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Is it legal to own an AK-47 in NC? Here’s what state law says about the firearm

A former Super Bowl champion who was recently arrested in Charlotte now faces a slew of charges, including possession of a stolen firearm.

According to a police report, officers found Bashaud Breeland, 31, with a stolen Mercedes-Benz SUV, 62 grams of suspected illegal mushrooms, more than five pounds of marijuana, and eight guns.

Among the weapons found on Aug. 8 were two AR-15s and two AK-47s. Breeland is a former Kansas City Chiefs cornerback who played with the team during its Super Bowl win in 2020.

According to North Carolina law, Breeland could face prison time if he is convicted on the gun charges.

Is it legal to own an AK-47 in NC?

North Carolina law prohibits the possession, sale, manufacture, and use of machine guns, such as an AK-47, but semi-automatic versions of the weapon are legal.

The law defines “machine gun” as “any weapon which shoots, is designed to shoot, or can be readily restored to shoot, automatically more than one shot, without manual reloading, by a single function of the trigger.”

Certain people are allowed to own machine guns, according to the law, including:

  • Banks, merchants, and recognized businesses that apply to the county sheriff’s office for a permit to possess a machine gun to defend their business.

  • U.S. Army members who are in discharge of their official duties.

  • County, city, or town officials who are acting in discharge of their official duties.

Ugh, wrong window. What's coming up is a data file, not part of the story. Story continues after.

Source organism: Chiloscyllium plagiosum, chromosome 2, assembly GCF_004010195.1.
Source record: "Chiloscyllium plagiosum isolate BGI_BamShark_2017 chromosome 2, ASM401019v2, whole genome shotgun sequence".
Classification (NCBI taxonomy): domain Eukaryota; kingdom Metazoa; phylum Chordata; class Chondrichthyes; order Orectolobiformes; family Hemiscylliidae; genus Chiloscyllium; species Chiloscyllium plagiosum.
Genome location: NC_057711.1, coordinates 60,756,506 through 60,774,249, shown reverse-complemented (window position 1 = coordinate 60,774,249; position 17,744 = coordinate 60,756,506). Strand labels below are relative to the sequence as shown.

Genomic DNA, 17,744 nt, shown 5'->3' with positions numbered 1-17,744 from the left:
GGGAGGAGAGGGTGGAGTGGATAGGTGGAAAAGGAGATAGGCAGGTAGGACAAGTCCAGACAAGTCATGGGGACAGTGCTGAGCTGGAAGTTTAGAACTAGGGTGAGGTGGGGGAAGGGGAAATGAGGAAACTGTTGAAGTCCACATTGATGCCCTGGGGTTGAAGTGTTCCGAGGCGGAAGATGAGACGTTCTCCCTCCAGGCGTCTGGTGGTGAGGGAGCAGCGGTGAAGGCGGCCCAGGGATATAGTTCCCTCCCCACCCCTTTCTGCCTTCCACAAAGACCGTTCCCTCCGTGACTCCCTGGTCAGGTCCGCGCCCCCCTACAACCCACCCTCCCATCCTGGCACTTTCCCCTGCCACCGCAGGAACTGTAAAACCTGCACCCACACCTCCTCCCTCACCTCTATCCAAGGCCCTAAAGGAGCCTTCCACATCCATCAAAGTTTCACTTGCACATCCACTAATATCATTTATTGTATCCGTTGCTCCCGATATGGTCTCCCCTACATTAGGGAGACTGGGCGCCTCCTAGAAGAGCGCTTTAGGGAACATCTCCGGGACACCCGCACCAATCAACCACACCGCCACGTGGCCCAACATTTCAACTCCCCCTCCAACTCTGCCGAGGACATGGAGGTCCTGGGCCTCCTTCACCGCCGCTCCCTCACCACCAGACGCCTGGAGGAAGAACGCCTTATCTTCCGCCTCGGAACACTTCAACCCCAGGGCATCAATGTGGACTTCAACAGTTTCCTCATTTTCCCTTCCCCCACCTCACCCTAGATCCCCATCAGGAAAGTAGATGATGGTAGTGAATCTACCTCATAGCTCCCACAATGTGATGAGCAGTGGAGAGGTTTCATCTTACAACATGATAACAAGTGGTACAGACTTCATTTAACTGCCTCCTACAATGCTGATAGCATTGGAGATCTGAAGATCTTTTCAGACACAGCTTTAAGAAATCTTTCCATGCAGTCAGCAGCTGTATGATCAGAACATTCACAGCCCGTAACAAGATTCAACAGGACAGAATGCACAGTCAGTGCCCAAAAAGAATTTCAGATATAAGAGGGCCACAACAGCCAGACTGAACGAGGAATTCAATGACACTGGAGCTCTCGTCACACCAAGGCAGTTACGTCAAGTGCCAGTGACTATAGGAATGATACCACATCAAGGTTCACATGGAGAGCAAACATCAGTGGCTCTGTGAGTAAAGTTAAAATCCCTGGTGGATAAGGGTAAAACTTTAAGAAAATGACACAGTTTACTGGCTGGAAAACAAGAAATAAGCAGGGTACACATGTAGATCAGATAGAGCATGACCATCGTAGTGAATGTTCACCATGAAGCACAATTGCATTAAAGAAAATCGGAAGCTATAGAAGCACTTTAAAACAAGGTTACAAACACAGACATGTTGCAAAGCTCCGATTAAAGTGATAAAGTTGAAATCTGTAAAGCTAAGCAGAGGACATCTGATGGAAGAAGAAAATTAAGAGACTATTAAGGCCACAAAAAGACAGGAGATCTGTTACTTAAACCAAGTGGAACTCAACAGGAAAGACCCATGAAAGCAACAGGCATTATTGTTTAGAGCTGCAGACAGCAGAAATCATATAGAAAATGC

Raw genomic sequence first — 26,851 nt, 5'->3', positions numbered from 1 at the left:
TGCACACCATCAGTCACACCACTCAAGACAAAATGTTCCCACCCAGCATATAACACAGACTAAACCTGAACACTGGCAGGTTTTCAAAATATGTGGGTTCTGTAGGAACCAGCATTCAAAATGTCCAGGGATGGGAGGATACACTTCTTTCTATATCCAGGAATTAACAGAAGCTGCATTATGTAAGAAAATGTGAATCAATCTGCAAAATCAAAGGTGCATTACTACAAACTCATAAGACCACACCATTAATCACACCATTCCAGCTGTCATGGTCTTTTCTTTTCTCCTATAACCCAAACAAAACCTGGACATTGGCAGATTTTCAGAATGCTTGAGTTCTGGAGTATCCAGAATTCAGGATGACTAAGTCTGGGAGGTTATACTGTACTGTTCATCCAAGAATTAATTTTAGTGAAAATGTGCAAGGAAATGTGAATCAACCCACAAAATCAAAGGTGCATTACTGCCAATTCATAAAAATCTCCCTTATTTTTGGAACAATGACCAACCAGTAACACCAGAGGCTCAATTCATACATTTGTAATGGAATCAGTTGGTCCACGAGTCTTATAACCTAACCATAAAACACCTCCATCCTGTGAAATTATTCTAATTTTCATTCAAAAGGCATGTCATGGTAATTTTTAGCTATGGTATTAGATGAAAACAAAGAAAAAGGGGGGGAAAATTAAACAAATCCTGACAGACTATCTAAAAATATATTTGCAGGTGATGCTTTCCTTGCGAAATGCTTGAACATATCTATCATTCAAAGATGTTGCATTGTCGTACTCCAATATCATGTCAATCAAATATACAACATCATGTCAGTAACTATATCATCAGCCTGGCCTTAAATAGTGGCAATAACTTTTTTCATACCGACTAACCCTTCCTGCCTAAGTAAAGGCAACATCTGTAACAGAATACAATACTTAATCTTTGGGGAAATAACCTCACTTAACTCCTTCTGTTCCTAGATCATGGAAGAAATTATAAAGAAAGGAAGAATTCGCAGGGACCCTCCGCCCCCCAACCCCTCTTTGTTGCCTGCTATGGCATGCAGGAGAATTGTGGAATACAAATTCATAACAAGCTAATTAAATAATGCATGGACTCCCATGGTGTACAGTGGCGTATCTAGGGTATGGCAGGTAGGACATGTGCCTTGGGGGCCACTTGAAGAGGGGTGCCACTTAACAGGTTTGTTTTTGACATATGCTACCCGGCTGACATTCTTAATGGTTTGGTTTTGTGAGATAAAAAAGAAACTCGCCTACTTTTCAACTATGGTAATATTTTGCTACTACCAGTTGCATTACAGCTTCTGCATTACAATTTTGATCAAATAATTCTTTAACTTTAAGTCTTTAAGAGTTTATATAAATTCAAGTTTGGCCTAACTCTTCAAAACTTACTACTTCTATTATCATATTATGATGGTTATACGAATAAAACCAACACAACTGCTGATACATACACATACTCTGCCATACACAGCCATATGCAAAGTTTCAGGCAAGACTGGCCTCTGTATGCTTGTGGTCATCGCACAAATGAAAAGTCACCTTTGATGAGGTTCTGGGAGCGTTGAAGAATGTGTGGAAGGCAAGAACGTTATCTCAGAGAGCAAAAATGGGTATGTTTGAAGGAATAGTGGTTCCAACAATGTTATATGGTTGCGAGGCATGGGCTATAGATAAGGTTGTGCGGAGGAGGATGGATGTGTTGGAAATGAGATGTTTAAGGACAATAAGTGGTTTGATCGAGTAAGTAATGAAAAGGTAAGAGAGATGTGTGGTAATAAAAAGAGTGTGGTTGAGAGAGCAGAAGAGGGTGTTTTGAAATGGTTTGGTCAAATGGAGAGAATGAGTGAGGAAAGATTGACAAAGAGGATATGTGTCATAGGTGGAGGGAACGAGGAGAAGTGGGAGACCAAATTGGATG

• People using or possessing weapons for scientific purposes.

  • Residents who own machine guns used in former wars.

Possessing an automatic AK-47 is a Class I felony, punishable by three to 12 months in prison, according to FindLaw, a website that provides legal information

Is it legal to own an AR-15 in NC?

AR-15s, or “modern sporting rifles,” according to the National Shooting Sports Foundation, are legal to own in North Carolina.

You don’t need a permit or other legal document to legally have a rifle, shotgun or handgun in North Carolina “as long as the firearm is not capable of fully automatic fire” and you’re not a convicted felon, the North Carolina Rifle & Pistol Association says.

“Federal law requires federally licensed firearms dealers (but not private sellers) to initiate a background check on the purchaser prior to sale of a firearm,” according to the Giffords Law Center to Prevent Gun Violence.

There is no minimum age to possess rifles in North Carolina, but federal law prohibits licensed gun dealers from selling firearms to people under 18.

What other weapons are illegal in NC?

In addition to machine guns, short-barreled and sawed-off shotguns and suppressors are illegal in North Carolina, according to Raleigh-based law firm Kirk, Kirk, Howell, Cutler & Thomas

Other weapons, such as bowie knives, daggers, slingshots, loaded canes, and metallic knuckles are legal to have at home but cannot be carried in public, state law says.

The rule doesn’t apply to “ordinary pocket knives,” which state law defines as “a small knife, designed for carrying in a pocket or purse, that has its cutting edge and point entirely enclosed by its handle, and that may not be opened by a throwing, explosive, or spring action.”

There are also some exemptions for law enforcement officers and members of the military.